Behind the hum of a power-grid: human choices
Blackout spurs talk of costly fixes, but basic communication and decisions can be key to averting outages.
When the full fury of power-grid chaos came rolling through America's Northeast last Thursday, leaving millions without power, Vermont didn't go black.Skip to next paragraph
Subscribe Today to the Monitor
Part of the reason was fast-acting sensors that sealed off the state from the rest of the Eastern grid. But another factor was the decades-long experience - and rapid-fire ingenuity - of electrical engineers like Grant Adams.
A tall, bespectacled man - who took a 50 percent pay cut to do the job he loves - Mr. Adams saw the fluorescent lights in his utility-company office dim on Thursday. He then sprinted into the control room - which was buzzing with 300 alarms - to help stabilize the state's rapidly deteriorating grid. "We were right on the edge," he says.
For residents of the Green Mountain State, the tale ultimately had a happy ending that day, but it also highlights how central the human factor is in power-grid management. It appears increasingly likely that human actions - or lack thereof - will be at least partly blamed for the biggest blackout in US history. And while billions of dollars may be needed to modernize America's electricity infrastructure, it's also clear that less-costly issues of human communication and decisionmaking may be just as crucial in preventing future blackouts.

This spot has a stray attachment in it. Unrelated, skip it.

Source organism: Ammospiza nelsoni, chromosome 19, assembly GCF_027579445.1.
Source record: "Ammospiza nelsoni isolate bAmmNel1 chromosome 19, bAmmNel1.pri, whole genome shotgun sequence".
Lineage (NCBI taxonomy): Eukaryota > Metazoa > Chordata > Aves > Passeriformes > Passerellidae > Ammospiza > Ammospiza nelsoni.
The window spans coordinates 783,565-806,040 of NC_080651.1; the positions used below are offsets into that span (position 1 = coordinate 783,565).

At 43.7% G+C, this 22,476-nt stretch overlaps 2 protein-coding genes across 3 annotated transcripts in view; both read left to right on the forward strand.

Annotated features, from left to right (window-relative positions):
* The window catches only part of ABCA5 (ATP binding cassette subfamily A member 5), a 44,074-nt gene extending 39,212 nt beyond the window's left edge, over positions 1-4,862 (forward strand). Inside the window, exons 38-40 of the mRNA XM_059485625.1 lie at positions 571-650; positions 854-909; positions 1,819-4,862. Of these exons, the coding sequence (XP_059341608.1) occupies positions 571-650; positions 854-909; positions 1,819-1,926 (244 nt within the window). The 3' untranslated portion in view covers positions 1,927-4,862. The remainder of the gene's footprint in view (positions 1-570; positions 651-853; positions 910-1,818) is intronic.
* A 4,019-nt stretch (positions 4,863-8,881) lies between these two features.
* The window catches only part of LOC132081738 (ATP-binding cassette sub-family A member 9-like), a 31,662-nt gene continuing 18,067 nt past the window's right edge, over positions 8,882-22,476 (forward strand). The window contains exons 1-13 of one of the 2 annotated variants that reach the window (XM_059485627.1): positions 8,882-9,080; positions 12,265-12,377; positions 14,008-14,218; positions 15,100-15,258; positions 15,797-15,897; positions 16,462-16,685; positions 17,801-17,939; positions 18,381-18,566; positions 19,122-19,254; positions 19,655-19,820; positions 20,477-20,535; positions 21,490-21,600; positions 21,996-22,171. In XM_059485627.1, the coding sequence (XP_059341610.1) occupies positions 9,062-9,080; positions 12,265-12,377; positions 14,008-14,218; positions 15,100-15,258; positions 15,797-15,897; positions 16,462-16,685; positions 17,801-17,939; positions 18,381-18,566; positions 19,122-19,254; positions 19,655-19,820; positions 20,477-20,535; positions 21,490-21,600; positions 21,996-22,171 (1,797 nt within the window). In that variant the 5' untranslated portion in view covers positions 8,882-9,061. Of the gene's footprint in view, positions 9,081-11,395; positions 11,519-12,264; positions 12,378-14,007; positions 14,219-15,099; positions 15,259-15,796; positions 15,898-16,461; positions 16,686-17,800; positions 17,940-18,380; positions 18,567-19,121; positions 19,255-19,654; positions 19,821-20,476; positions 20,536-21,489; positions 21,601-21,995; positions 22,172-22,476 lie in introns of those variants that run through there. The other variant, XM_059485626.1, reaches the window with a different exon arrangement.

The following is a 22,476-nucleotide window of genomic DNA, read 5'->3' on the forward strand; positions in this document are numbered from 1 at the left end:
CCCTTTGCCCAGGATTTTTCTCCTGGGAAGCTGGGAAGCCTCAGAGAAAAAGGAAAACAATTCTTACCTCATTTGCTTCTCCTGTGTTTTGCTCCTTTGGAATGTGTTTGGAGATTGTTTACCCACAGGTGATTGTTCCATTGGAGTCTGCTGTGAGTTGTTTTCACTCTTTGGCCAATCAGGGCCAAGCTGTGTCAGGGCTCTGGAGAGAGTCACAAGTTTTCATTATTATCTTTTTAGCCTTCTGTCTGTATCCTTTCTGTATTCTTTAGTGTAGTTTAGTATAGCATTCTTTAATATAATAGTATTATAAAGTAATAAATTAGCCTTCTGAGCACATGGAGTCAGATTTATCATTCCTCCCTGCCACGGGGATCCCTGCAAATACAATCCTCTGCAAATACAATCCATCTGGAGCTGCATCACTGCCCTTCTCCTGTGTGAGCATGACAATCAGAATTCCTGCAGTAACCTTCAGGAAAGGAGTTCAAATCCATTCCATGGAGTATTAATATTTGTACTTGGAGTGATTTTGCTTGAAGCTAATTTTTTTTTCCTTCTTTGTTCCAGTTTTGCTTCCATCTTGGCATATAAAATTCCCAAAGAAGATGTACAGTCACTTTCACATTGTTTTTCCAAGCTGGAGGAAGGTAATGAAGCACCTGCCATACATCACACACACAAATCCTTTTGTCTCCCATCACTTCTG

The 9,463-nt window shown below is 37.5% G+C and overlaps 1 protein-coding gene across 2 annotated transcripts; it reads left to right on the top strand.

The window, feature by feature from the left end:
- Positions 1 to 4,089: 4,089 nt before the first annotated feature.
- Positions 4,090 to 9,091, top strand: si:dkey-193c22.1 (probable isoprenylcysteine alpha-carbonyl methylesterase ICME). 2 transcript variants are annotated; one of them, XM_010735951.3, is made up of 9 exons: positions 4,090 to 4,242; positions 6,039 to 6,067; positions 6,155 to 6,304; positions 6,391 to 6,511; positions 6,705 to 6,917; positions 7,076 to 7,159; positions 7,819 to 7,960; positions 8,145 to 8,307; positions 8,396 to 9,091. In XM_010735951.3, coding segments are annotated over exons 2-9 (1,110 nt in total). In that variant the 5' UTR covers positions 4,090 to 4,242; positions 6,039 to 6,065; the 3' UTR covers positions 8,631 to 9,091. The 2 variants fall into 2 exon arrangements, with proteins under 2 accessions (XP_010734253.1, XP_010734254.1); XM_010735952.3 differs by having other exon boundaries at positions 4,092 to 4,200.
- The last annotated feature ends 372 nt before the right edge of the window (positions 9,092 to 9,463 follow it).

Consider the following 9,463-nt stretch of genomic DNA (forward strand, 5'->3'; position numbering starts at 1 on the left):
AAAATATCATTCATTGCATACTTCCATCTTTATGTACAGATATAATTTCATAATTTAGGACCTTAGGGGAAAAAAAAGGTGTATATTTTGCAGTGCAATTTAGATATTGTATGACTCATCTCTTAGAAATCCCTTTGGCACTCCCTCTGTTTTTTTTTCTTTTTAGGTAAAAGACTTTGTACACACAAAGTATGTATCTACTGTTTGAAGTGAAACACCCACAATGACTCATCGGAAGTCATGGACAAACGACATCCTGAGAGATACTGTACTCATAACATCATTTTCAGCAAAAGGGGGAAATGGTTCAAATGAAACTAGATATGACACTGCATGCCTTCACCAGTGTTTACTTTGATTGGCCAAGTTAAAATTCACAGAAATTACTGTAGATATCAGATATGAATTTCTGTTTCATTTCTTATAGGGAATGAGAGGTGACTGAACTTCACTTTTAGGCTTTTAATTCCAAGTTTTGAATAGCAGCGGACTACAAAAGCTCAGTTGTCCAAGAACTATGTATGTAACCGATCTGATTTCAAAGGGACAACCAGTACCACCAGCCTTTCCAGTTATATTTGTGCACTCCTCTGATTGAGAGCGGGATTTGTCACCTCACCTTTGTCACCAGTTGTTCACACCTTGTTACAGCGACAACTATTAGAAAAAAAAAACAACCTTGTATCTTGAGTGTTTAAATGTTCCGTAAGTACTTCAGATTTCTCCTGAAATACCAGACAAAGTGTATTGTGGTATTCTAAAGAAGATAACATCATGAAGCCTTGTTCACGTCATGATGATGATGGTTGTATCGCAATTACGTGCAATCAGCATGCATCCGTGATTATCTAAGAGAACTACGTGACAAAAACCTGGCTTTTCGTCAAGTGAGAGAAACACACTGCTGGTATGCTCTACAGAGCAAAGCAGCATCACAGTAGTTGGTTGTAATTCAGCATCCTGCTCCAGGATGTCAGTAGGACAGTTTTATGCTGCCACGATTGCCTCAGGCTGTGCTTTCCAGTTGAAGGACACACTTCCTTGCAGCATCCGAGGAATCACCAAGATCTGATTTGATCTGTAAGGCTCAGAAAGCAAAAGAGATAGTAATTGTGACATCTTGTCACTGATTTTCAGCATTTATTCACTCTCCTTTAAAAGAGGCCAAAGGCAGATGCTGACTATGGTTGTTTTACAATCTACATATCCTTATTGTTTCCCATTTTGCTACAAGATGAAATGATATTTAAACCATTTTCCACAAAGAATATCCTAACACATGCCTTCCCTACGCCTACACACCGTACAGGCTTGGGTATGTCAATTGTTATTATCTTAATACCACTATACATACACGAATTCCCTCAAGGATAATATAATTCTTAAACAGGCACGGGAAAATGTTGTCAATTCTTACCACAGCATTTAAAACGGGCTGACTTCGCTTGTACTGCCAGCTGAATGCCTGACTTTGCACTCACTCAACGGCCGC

Running power grids "requires someone looking at screens who has a lot of knowledge and judgment - and can act," says Robert Burns, a electricity expert at Ohio State University. Communication between engineers is also key. "Only so much of the communication can be between computers. To some extent people have to be able to talk to each other," including before any emergencies, he says. "The what-if scenarios have to be talked out in advance."
That's just the kind of thing Adams loves to do. For years, he worked the night shift in the control center, a secure room in the basement of Central Vermont Public Service, from which engineers control much of the grid. Along one wall stands an 8-foot-by-30-foot electronic map of the state's power system. With thousands of interconnected lines and lights, it looks like giant, lit-up maze from a child's activity book.
During many late nights, Adams would stare at the map and ask himself, "What if that substation went down - how would I compensate?" And what if a particular transformer blew? And on and on. "About 3 a.m. you start to get a little squirrely," he says with a smile. These days, engineers keep a treadmill in the room as a late-night diversion.
Managing a power grid is a supreme balancing act. It's a bit like controlling a small wave pool with hundreds of wave machines around its edge. If all the machines are operating at about the same level, there's a basic equilibrium in the water.
But if some machines are churning faster or harder than others, rogue waves can form - and start swamping the entire system. The wilder the waves, the more power plants start disconnecting themselves from the system - to avoid damaging their equipment. But that only complicates the problem. Some wave-making power is needed to tame big waves and bring the pool back into equilibrium.